I should be reading the new budget and writing about that, I know. That’s for another day.
Instead, I spent my Fourth of July family trip getting sunburned while reading Culturally Responsive Teaching and the Brain, by Zaretta Hammond. A much better choice, as I walked away with far less frustration than a close read of the budget likely would have offered me.
I have to admit that I rarely look forward to my summer “work reading.” Typically, my reading is more of a skim, dipping in when something seems to connect to my work. This book, however, seemed to connect at every turn.
I read this book with a specific purpose: When I and the other thousand-or-so staff return for our August kickoff meetings, we’re taking the idea of culturally responsive practice to scale. Specifically, the district Teaching and Learning team is working to design a common experience for the adults in our system to open us to more frank and meaningful conversations about race, inequity, privilege, and what culturally responsive practice should look like.
The challenge I’m facing, and which this book helped me with, is the reality of being a white male teaching is a largely white (generally affluent) community, and in this context trying to find the right way to communicate with my fellow white teachers that culturally responsive teaching isn’t about using rap music to “connect with kids” or putting up posters of famous nonwhite scientists or changing John to Juan in a story problem and checking the “culturally responsive” box. Further, saying “but I’m not racist” and “I treat every student the same” isn’t an excuse for not learning about and adopting culturally responsive practices (and I think such statements constitute a neon sign pointing at someone who probably needs more than anyone else to read this book).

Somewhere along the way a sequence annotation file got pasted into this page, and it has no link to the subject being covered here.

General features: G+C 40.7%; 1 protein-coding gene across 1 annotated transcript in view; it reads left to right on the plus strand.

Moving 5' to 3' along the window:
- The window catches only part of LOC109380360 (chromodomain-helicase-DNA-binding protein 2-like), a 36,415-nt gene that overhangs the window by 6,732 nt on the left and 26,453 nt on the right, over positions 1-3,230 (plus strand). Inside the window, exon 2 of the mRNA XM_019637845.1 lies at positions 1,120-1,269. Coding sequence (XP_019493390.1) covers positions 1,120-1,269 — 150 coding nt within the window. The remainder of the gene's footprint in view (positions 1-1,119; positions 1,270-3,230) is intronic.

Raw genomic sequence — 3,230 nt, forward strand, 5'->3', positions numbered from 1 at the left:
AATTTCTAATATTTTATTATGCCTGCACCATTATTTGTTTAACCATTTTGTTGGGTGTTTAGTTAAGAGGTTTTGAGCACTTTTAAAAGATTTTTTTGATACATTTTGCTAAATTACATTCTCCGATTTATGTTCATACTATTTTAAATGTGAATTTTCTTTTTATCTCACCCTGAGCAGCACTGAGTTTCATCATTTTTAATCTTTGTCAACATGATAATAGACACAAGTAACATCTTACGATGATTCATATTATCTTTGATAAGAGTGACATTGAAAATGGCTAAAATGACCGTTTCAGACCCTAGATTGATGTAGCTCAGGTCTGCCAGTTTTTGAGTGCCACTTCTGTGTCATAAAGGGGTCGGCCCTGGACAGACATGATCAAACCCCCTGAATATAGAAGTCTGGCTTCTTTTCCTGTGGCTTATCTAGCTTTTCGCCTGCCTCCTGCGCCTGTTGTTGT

At the August kickoff, that common experience will help establish that as a district our focus for the 2017-18 school year will be on “seeing and serving every child.” Why? Simply put, the data over the last few years communicates it without question: We’re serving some kids exceptionally well, others well enough, and some not well at all. The dividing line is crystal clear and let’s just say the students on one side of the line are are more linguistically and culturally diverse than those on the other.
But our test scores are high and our graduation rates just fine!
That’s good, of course. However, my assistant superintendent shared with me the field-trip analogy: if we take 100 kids on a field trip and only return with 93% of them, that’s a problem. Yes, we can celebrate our successes, but we as responsible educators must make sure we do all we can for each child, not just most kids.
Culturally Responsive Teaching and the Brain offered the kind of argument structure that I think speaks to many of us who’ve walked through life with unrecognized ease due to the privilege of our skin color. Specifically, this book breaks down what culture is in a different way than I had read about before, and goes on to articulate the brain processes common to all humans in order to explain how and why mismatches of cultural norms and cross cultural mis-communication results in what dominant white culture then interprets as disengagement, disruption, or disrespect.
Within the first few pages, this resonated with me immediately: